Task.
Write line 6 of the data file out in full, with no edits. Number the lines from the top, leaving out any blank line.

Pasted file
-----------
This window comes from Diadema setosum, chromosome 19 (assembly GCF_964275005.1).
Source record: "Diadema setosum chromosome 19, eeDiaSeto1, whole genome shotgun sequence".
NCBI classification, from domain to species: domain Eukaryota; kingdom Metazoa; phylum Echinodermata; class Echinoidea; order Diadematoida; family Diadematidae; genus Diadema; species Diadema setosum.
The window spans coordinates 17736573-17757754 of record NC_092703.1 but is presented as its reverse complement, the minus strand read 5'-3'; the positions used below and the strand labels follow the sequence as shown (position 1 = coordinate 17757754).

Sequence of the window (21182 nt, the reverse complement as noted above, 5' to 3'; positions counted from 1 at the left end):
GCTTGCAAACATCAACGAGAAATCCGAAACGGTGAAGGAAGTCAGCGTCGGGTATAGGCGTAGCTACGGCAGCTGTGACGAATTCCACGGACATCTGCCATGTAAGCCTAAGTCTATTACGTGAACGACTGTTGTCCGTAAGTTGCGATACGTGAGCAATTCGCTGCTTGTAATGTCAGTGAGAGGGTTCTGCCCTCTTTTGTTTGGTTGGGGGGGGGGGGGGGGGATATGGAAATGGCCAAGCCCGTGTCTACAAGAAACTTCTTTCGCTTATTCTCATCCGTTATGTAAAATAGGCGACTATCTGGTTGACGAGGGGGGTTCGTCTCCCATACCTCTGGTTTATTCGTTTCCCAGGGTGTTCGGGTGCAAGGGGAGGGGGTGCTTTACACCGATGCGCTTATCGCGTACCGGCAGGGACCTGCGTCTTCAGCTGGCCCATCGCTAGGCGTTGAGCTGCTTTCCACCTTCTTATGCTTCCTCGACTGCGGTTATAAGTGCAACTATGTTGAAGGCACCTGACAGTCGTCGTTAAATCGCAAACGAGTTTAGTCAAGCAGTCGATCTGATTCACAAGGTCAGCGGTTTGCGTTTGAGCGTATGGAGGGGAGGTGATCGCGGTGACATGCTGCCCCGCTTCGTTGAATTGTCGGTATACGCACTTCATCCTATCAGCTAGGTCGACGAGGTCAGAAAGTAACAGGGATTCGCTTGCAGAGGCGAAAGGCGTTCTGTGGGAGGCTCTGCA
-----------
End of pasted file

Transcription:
GCTTGCAAACATCAACGAGAAATCCGAAACGGTGAAGGAAGTCAGCGTCGGGTATAGGCGTAGCTACGGCAGCTGTGACGAATTCCACGGACATCTGCCATGTAAGCCTAAGTCTATTACGTGAACGACTGTTGTCCGTAAGTTGCGATACGTGAGCAATTCGCTGCTTGTAATGTCAGTGAGAGGGTTCTGCCCTCTTTTGTTTGGTTGGGGGGGGGGGGGGGGGATATGGAAATGGCCAAGCCCGTGTCTACAAGAAACTTCTTTCGCTTATTCTCATCCGTTATGTAAAATAGGCGACTATCTGGTTGACGAGGGGGGTTCGTCTCCCATACCTCTGGTTTATTCGTTTCCCAGGGTGTTCGGGTGCAAGGGGAGGGGGTGCTTTACACCGATGCGCTTATCGCGTACCGGCAGGGACCTGCGTCTTCAGCTGGCCCATCGCTAGGCGTTGAGCTGCTTTCCACCTTCTTATGCTTCCTCGACTGCGGTTATAAGTGCAACTATGTTGAAGGCACCTGACAGTCGTCGTTAAATCGCAAACGAGTTTAGTCAAGCAGTCGATCTGATTCACAAGGTCAGCGGTTTGCGTTTGAGCGTATGGAGGGGAGGTGATCGCGGTGACATGCTGCCCCGCTTCGTTGAATTGTCGGTATACGCACTTCATCCTATCAGCTAGGTCGACGAGGTCAGAAAGTAACAGGGATTCGCTTGCAGAGGCGAAAGGCGTTCTGTGGGAGGCTCTGCA